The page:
Several moons have passed since Monster Mike Welch first took the greater Boston area by storm – quickly followed by the rest of the free world – with his amazing guitar playing as a pre-teenager.
Fact is, Welch has now been playing the blues in the public arena for over 25 years.
But before blues lovers start to think of Welch as a jaded and stodgy curmudgeon (at a stately 37 years of age, no less!), they should get a load of the way he gushes with youthful energy and an almost unbridled enthusiasm when discussing the latest project to make its way onto his always-full plate.
“There’s a lot of things going into 2017 that I’m really excited about. Towards the end of this year (2016) I made a record with Michael Ledbetter, which should come out in the spring of next year,” he said. “Right now, the exciting thing is the record we just made. We played the Chicago Blues Festival together as part of the Otis Rush tribute and it was just such a natural fit, that instead of waiting for our schedules to clear up, I said, ‘OK. That’s it. We’re going in and making a record together.”
No doubt most blues fans are instantly familiar with Michael Ledbetter, but for those who may not be up to speed – he’s been the golden-voiced singer, rhythm guitarist and front man for the Nick Moss Band for close to a decade now. Ledbetter (who is also a distant relative of the one-and-only Huddie William ‘Ledbelly’ Ledbetter) is an amazingly-gifted singer and it’s no surprise that Welch is as pumped-up as he is for the work the two recently completed in the studio. Come next spring, the world will find out just how Welch and Ledbetter go together better than peanut butter and jelly.
“He’s so great and is such a good guy. He and I just had this instant, intense connection. I’m an OK singer and can get by, but if I were a great singer, I’d sing like Mike Ledbetter,” Welch said.
For the past 15 years or so, Welch – who was nominated for a Blues Music Award in the Instrumentalist – Guitar category this past spring – has been logging a ton of road miles as the guitarist for Sugar Ray & The Bluetones (Sugar Ray Norcia – vocals and harp; Welch – guitar; Anthony Geraci – piano; Michael Mudcat Ward – bass; Neil Gouvin – drums). The venerable group’s latest album, Seeing is Believing (Severn Records), hit the streets in early October.
“One of the things that makes The Bluetones what they are is that it’s a band that’s playing the blues as a five-way conversation on stage. It could be just little nuances, but the music is constantly shifting to where we’re all playing and reacting to each other. That means we end up supporting each other in a way that is not necessarily unique, but it is pretty finely-tuned for as long as the band’s been together,” said Welch. “That’s something that I’ve learned from those guys that I bring into every other situation that I play in. That to me, it is a big part of what makes this music interesting. It’s the constantly shifting interaction that gives it life and makes it interesting for people to listen to. I think a lot of people may not realize why they’re reacting to it, but they still do react to it. And I think that a lot of what people in the audience hear and how they react to what they hear, starts with the musicians on stage listening to each other.”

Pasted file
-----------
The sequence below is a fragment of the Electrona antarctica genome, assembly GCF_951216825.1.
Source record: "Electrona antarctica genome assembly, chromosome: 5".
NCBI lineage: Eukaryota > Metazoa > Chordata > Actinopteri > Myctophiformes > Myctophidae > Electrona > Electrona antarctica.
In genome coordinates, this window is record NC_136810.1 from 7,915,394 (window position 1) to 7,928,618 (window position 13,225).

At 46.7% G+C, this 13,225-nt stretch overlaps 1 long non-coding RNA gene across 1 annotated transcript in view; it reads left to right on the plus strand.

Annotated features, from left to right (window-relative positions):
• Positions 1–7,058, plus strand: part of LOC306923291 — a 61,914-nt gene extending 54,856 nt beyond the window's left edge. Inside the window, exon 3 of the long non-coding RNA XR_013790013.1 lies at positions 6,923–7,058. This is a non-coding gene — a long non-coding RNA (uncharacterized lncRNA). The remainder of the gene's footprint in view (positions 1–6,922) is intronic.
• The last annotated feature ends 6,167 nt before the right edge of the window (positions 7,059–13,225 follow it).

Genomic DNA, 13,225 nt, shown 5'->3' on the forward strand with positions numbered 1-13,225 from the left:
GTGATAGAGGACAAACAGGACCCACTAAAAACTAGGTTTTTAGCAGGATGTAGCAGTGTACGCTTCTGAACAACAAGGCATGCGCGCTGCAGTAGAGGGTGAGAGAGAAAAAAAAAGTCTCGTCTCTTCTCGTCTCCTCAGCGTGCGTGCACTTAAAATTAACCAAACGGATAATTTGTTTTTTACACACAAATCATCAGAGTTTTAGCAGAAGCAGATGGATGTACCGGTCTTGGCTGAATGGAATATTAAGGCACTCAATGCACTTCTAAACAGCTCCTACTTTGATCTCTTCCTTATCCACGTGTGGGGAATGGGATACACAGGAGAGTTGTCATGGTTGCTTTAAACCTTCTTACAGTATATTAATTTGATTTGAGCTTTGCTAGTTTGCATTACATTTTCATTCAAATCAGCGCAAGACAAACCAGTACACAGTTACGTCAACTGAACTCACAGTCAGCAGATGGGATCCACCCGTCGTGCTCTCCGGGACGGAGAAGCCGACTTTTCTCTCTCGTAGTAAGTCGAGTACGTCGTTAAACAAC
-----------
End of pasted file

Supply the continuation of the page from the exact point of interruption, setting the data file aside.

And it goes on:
That interplay and ‘five-way conversation’ that helps set Sugar Ray & The Bluetones apart on the bandstand is also key to the way that the group ends up crafting songs when they close the studio door behind them and the red light goes on for a recording session.
“It (the way they create new material) has a lot to do with how long the band’s been together. When one of us brings in a song, we kind of know how the other musicians are going to react. We might have little discussions about this part or that part, but I’ll put it this way … I’ve been in and out of this band for about 16 years almost and I think I’ve been a part of maybe four rehearsals during that time,” he laughed. “There’s a certain amount of telepathy and there’s a certain amount of just relying on knowing what the other person is going to do.”
Just by looking at all the different projects that Welch always seems to be juggling, whether playing in The Bluetones or with The Knickerbocker All-Stars or on an Igor Prado Band record or with Anthony Geraci’s Boston Blues All-Stars, the man doesn’t seem to take many days off. However, he also says that just looking at his schedule can sometimes be a bit deceiving, as well.
“It can be (challenging to balance all that he’s got going on) and with the Ledbetter record coming out next year, there’s going to be even more of that. But the other thing about this business is, yes I appear to be busy, and there’s some months that I have so much to do that I don’t know what to do with myself and then there’s some months where I’m sitting at home, twiddling my thumbs,” he said. “The bottom line is that when someone that I love and respect asks me to go and play some music, my response is never ‘no,’ it’s ‘how do I make this work?’ And that can be difficult, especially when you have three things to do in a month and they all fall on the same date. And then you’ll have nothing that wants to happen in the two weeks on either side of that. That can definitely make it a balancing act.”